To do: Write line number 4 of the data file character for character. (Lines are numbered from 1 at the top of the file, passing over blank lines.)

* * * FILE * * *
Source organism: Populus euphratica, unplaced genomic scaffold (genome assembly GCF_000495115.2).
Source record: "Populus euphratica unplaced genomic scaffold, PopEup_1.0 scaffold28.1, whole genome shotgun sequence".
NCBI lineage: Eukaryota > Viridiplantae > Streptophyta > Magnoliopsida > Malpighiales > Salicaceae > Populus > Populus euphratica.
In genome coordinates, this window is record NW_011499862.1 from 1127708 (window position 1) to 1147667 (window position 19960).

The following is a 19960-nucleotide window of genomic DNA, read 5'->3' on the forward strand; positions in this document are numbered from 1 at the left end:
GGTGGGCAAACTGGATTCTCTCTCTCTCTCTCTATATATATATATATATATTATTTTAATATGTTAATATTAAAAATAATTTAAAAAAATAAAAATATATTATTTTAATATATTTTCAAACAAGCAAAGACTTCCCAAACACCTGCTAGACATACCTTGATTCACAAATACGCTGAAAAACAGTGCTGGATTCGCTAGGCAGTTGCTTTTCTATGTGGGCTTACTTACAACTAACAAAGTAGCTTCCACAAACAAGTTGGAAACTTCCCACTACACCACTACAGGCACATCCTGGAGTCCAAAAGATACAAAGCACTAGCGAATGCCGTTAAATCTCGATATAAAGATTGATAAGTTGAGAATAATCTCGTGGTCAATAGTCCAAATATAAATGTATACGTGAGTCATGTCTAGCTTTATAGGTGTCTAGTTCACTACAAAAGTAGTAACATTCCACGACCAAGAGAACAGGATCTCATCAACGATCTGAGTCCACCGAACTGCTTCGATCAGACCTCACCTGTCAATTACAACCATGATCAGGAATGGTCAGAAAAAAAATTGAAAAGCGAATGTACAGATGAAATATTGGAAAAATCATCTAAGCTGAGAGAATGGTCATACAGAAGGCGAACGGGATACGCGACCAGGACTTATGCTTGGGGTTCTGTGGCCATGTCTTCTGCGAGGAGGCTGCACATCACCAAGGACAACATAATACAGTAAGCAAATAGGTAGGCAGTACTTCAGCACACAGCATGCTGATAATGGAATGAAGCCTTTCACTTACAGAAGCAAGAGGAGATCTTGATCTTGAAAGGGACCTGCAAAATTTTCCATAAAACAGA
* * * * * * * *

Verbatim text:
In genome coordinates, this window is record NW_011499862.1 from 1127708 (window position 1) to 1147667 (window position 19960).